- Brokered Private Placements: The guidance says that registered dealers and representatives “must not only establish that a prospectus exemption is available”, but must also comply with their registration obligations, such as determining whether an investment is suitable for a purchaser. Elsewhere in the guidance the CSA state that the “reasonable steps” required by a seller of securities in order to confirm the purchaser’s eligibility may depend on, among other things, “whether the person who meets with, or provides information to, the purchaser is registered.” So does this mean that, in a fully brokered private placement, an issuer may rely on the broker’s due diligence in this regard? The guidance doesn’t specifically say. Yet it would seem redundant and inefficient to require both a fully registered dealer and the issuer to carry out this sort of due diligence in the context of a fully brokered offering. It would therefore seem prudent for issuers to clarify who exactly is to be responsible for determining subscribers’ eligibility (for example via explicit language in the agency agreement for the offering).
- Non-Brokered Private Placements: The guidance seems to suggest that in any non-brokered private placement, an issuer should implement and carry out due diligence and verification procedures regarding subscribers’ eligibility that go significantly beyond anything that has been done in terms of “standard market practice” until now. This will likely result in increased time, costs and paperwork for issuers when carrying out such offerings. This would also apply to situations where an issuer has a separate “President’s List” in an otherwise brokered private placement, because the issuer would not be able to rely on the registered dealer’s due diligence and related procedures in the case of purchasers who subscribe directly through the issuer.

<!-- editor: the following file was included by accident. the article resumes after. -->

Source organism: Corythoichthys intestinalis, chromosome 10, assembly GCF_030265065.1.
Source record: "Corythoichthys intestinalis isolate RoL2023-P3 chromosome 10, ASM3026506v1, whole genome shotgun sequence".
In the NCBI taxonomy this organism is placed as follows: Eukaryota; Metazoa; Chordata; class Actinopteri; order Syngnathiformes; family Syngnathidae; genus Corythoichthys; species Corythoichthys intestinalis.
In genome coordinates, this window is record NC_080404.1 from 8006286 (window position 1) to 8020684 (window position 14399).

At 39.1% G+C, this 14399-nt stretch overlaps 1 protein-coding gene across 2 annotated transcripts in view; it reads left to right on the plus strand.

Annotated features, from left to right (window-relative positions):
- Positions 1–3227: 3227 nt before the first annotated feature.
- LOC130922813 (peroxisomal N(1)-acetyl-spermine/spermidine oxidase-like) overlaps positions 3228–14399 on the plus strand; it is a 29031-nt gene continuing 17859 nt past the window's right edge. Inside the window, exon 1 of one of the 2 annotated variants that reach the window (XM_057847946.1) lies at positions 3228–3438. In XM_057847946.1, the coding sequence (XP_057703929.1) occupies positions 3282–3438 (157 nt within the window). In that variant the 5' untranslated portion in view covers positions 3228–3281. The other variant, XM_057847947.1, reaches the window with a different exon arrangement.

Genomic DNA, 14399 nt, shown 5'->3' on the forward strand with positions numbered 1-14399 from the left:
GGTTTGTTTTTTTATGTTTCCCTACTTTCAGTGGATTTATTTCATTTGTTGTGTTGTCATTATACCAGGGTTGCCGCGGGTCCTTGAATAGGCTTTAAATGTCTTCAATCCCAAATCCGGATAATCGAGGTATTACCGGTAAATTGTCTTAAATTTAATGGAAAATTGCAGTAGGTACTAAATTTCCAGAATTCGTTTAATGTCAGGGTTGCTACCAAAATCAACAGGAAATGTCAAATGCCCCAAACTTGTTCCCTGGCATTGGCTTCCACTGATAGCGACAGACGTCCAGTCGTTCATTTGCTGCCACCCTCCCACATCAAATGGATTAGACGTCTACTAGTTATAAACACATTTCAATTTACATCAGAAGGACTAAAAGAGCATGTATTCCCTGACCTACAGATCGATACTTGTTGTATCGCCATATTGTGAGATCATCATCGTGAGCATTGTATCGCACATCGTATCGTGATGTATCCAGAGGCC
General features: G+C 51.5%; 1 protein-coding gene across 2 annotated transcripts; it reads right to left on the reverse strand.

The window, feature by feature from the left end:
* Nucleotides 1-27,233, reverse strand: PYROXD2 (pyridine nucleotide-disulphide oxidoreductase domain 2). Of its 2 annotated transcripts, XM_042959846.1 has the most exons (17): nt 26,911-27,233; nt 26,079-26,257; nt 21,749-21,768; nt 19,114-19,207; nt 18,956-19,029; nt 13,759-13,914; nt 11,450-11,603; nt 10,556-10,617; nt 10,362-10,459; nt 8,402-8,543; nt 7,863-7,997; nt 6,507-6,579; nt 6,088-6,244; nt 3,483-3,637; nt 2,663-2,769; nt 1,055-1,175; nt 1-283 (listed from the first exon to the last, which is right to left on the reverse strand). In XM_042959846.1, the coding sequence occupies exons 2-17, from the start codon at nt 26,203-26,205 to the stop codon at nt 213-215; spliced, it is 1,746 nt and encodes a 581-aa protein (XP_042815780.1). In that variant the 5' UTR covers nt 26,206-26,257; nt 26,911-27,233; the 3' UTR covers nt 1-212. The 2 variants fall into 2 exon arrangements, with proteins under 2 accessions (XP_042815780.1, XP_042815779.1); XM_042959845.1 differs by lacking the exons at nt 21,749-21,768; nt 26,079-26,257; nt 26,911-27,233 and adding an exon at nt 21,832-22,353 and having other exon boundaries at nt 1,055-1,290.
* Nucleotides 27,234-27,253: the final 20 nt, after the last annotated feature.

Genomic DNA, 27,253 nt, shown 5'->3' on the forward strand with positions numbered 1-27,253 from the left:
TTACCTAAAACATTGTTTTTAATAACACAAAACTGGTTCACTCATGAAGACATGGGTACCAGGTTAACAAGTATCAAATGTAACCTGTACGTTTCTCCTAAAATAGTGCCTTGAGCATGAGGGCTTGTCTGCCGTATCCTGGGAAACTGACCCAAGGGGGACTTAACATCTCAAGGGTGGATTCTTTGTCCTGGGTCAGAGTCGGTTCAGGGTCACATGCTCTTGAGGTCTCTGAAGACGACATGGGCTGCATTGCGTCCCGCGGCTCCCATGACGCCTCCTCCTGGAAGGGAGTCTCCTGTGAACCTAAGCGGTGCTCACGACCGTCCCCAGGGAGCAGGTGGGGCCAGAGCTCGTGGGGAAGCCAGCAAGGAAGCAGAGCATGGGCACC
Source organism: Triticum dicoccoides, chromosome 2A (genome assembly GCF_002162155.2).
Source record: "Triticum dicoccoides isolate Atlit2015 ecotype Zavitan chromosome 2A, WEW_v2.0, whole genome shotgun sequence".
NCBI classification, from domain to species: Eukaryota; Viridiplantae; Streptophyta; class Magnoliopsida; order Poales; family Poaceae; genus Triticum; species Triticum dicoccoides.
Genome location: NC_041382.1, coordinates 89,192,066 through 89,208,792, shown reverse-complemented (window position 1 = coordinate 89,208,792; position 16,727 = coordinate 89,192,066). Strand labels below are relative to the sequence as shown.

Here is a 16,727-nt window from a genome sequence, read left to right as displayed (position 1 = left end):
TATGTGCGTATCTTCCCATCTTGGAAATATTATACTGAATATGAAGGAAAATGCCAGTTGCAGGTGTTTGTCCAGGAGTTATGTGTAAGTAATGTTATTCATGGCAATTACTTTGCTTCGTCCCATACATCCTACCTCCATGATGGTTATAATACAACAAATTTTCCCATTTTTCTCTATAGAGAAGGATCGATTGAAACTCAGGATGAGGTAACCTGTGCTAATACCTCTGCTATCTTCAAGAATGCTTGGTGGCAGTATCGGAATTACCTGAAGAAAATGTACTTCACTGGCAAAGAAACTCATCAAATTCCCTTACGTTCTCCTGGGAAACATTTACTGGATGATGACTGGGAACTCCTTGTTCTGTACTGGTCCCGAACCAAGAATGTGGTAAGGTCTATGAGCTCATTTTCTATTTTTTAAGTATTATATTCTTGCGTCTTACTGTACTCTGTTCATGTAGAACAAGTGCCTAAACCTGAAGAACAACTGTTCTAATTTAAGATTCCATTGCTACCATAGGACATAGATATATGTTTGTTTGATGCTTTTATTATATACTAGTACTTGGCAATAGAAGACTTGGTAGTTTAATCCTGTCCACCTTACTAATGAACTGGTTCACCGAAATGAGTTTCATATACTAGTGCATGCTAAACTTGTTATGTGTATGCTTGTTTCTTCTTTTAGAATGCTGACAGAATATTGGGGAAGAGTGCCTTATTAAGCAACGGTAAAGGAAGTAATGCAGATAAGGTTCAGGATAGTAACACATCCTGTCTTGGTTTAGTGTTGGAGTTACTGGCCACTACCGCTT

- Collection of Personal Information from Subscribers: The guidance states that those additional “reasonable steps” to verify eligibility should include the seller asking “questions about the purchaser’s net income, financial assets or net assets, or…ask[ing] other questions designed to elicit details about the purchaser’s financial circumstances.” And “if the seller has concerns about the purchaser’s responses…the seller could ask to see documentation that independently confirms the purchaser’s claims”. However, the guidance does not go on to say specifically what “documentation” they are talking about — could that be pay stubs, tax records, or an affidavit from the purchaser? Note that there are significant personal information and privacy law concerns that come into play here.
- Procedures, Checklists, Record-Keeping, Etc.: The guidance states that a seller of securities should have policies and procedures in place to ensure that all parties acting on behalf of the seller in a distribution (including employees, officers, directors, agents, finders, etc.) understand the exemption being relied on, are able to describe the terms of the exemption to purchasers and know what information and documentation must be obtained from purchasers to confirm the conditions of the exemption have been satisfied. At least in the context of non-brokered private placements, we can foresee some sort of “best practice” procedure emerging whereby issuers and their personnel involved in the offering would use written questionnaires and checklists and create a written record of their discussions with subscribers.
A link to the CSA and Ontario notices describing the amendments is here.